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Sunday, 17 May 2015

Dandelions - seeing flowers when the world sees weeds.

Dandelions, the first flower we can identify when very young, along with buttercups and daisies,of course.  Another weed, that allotment lovers, love to hate.  Deep roots, promiscuous seeds and very, very good at rapidly colonising a bare patch of soil.  Or even a densely populated patch of soil! 

There are a few species, but I think the one I am looking at is Taraxacum officinale.  I wasn't fond of them when I had an allotment.  Other allotment holders hate you if you let your dandelions run wild.  

Dandelion's flowers open in the morning with the sun, and close in the evening. It is one of the first flowers to bloom in early spring and one of the last go dormant in winter.  It prefers cooler weather so will not flower so much during the summer.  Dandelions are vital to the bees as they provide nectar early and late in the season. They are very beautiful too.  I have been looking at them closely.  I want to see them under a microscope and I want to see what their pollen looks like.  I love the feathery seeds when they disperse. They are a perfect design, perfect!  I haven't met anyone who didn't enjoy blowing the dandelion "clock" when they were a child.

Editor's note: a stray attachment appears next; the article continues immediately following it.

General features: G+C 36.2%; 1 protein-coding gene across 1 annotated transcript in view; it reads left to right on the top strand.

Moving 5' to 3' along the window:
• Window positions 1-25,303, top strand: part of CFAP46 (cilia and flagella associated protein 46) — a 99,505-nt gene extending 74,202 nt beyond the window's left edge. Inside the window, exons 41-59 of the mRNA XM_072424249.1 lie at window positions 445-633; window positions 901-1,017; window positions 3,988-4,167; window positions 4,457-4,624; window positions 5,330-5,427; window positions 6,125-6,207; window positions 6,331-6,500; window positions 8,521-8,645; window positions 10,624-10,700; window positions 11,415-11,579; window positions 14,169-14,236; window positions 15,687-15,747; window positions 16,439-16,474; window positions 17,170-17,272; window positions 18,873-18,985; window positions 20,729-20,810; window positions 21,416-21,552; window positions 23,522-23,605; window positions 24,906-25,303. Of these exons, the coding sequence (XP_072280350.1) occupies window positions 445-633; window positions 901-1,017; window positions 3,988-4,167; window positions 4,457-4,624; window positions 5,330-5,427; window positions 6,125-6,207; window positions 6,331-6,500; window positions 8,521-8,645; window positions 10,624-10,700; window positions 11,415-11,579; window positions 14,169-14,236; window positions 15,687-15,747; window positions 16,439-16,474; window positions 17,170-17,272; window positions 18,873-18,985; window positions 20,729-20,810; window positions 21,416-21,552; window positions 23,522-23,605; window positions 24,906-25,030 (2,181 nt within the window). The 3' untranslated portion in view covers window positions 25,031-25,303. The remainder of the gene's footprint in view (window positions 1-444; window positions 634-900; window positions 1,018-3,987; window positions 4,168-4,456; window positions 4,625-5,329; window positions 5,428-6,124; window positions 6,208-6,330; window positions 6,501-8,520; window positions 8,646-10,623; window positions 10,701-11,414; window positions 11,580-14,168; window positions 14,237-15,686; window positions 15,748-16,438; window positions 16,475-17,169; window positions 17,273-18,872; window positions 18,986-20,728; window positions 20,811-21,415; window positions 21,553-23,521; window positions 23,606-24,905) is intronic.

Dandelions can adapt to any terrain and although they prefer loose soil, they can grow between the cracks in the pavement and out of walls. They certainly have a staying power and flourish in their sunshiny glory even after being attacked by the lawn mower.

I read lovely piece of writing about the staying power of the dandelion. This is the end of it. It is by someone called Donna Doyan.


"I hope we can be different. I hope that we can stretch our roots 
deep enough that the strongest poison can't reach our souls. I hope that we can overcome the poisons of anger, fear, hate, criticism and competitiveness I hope that we can see flowers in a world that sees weeds."  

have eaten the leaves in a salad and I enjoyed them. They are rich in vitamins A, C with lots of iron and calcium too.  Apparently dandelions give off ethylene gas which ripens fruit.  It is said that fruit farmers let them grow under fruit trees for this purpose.  

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